It's common for many investors, especially those who are inexperienced, to buy shares in companies with a good story even if these companies are loss-making. Unfortunately, these high risk investments often have little probability of ever paying off, and many investors pay a price to learn their lesson. Loss making companies can act like a sponge for capital - so investors should be cautious that they're not throwing good money after bad.
If this kind of company isn't your style, you like companies that generate revenue, and even earn profits, then you may well be interested in Athabasca Oil (TSE:ATH). Even if this company is fairly valued by the market, investors would agree that generating consistent profits will continue to provide Athabasca Oil with the means to add long-term value to shareholders.
Athabasca Oil's Improving Profits
In business, profits are a key measure of success; and share prices tend to reflect earnings per share (EPS) performance. So for many budding investors, improving EPS is considered a good sign. It's an outstanding feat for Athabasca Oil to have grown EPS from CA$0.031 to CA$0.80 in just one year. Even though that growth rate may not be repeated, that looks like a breakout improvement. But the key is discerning whether something profound has changed, or if this is a just a one-off boost.
Top-line growth is a great indicator that growth is sustainable, and combined with a high earnings before interest and taxation (EBIT) margin, it's a great way for a company to maintain a competitive advantage in the market. The music to the ears of Athabasca Oil shareholders is that EBIT margins have grown from 6.7% to 15% in the last 12 months and revenues are on an upwards trend as well. Ticking those two boxes is a good sign of growth, in our book.
The chart below shows how the company's bottom and top lines have progressed over time. For finer detail, click on the image.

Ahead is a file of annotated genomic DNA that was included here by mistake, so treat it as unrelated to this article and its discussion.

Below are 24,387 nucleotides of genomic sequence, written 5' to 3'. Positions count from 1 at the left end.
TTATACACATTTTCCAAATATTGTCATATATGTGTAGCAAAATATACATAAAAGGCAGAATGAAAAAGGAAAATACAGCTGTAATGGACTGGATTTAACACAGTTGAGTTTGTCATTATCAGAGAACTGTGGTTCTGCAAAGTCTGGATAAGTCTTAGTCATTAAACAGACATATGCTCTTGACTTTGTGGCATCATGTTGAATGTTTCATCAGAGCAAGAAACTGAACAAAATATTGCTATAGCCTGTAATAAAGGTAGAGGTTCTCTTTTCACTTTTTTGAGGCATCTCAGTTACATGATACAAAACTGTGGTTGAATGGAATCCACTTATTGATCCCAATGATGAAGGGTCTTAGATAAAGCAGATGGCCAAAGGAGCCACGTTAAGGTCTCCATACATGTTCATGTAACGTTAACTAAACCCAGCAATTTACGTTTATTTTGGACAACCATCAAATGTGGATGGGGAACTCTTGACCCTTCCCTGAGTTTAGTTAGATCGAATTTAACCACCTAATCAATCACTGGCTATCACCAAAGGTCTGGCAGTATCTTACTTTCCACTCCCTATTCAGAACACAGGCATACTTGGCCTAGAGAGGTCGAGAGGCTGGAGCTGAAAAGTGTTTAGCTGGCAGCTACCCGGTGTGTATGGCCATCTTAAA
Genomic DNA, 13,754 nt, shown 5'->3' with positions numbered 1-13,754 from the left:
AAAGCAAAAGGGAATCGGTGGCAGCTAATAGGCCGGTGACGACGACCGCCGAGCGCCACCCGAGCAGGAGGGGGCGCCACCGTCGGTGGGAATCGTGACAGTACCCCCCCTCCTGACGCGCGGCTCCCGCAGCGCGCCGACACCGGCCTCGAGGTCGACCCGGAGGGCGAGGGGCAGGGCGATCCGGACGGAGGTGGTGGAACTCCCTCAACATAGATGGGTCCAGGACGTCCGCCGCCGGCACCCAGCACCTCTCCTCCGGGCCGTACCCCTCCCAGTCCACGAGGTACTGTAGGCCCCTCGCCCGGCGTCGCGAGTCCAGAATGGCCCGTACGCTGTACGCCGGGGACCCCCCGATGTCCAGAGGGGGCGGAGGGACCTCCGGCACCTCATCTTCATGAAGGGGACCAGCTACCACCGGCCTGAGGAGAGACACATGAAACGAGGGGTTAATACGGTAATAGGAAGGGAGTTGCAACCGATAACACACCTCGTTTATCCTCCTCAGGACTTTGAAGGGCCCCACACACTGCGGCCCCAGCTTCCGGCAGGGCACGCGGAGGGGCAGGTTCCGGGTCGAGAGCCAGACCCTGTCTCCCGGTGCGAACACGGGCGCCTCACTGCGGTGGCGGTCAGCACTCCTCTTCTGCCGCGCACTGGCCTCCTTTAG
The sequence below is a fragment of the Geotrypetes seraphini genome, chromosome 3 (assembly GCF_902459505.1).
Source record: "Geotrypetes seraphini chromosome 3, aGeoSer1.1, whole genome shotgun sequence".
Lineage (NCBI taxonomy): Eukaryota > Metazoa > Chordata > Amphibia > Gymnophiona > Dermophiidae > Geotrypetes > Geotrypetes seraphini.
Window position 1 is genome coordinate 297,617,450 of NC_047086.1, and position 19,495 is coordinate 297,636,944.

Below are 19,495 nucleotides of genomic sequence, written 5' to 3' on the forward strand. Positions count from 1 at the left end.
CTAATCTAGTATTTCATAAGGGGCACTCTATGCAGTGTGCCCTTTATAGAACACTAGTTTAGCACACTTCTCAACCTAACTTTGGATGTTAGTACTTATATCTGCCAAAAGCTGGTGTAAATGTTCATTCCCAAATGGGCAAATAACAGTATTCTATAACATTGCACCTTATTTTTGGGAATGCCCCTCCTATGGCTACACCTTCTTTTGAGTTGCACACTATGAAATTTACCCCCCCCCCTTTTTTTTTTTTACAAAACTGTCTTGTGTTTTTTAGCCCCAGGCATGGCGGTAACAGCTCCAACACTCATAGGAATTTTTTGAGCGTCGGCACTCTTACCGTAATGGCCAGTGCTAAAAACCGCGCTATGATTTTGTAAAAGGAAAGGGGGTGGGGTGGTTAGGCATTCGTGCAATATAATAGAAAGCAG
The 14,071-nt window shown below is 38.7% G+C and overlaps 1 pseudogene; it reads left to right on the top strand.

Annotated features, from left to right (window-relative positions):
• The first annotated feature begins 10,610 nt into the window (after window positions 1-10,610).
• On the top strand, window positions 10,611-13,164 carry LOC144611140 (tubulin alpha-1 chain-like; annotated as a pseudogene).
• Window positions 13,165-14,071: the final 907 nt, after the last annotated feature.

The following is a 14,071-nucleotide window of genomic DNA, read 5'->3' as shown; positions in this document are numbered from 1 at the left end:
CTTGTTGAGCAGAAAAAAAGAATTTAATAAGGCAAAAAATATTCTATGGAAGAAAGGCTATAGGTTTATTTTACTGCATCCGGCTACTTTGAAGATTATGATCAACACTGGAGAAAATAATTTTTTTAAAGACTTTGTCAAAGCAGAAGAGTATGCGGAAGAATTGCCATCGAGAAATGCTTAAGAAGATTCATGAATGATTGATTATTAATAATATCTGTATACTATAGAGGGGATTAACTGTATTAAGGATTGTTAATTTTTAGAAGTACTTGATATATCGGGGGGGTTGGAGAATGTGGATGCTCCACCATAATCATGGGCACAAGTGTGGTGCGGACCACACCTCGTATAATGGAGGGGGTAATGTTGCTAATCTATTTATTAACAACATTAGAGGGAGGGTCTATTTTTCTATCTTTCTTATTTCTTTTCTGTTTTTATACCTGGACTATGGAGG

While it's always good to see growing profits, you should always remember that a weak balance sheet could come back to bite. So check Athabasca Oil's balance sheet strength, before getting too excited.
Are Athabasca Oil Insiders Aligned With All Shareholders?
Insider interest in a company always sparks a bit of intrigue and many investors are on the lookout for companies where insiders are putting their money where their mouth is. That's because insider buying often indicates that those closest to the company have confidence that the share price will perform well. Of course, we can never be sure what insiders are thinking, we can only judge their actions.
Even though some insiders sold down their holdings, their actions speak louder than words with CA$364k more invested than sold by people who know they company best. This overall confidence in the company at current the valuation signals their optimism. It is also worth noting that it was Independent Director John Festival who made the biggest single purchase, worth CA$472k, paying CA$1.18 per share.
The good news, alongside the insider buying, for Athabasca Oil bulls is that insiders (collectively) have a meaningful investment in the stock. As a matter of fact, their holding is valued at CA$20m. This considerable investment should help drive long-term value in the business. Despite being just 1.2% of the company, the value of that investment is enough to show insiders have plenty riding on the venture.
Does Athabasca Oil Deserve A Spot On Your Watchlist?
Athabasca Oil's earnings have taken off in quite an impressive fashion. To make matters even better, the company insiders who know the company best have put their faith in the its future and have been buying more stock. These factors seem to indicate the company's potential and that it has reached an inflection point. We'd suggest Athabasca Oil belongs near the top of your watchlist. You should always think about risks though. Case in point, we've spotted 2 warning signs for Athabasca Oil you should be aware of, and 1 of them is potentially serious.
Keen growth investors love to see insider buying. Thankfully, Athabasca Oil isn't the only one. You can see a a free list of them here.
Please note the insider transactions discussed in this article refer to reportable transactions in the relevant jurisdiction.
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This article by Simply Wall St is general in nature. We provide commentary based on historical data and analyst forecasts only using an unbiased methodology and our articles are not intended to be financial advice. It does not constitute a recommendation to buy or sell any stock, and does not take account of your objectives, or your financial situation. We aim to bring you long-term focused analysis driven by fundamental data. Note that our analysis may not factor in the latest price-sensitive company announcements or qualitative material. Simply Wall St has no position in any stocks mentioned.
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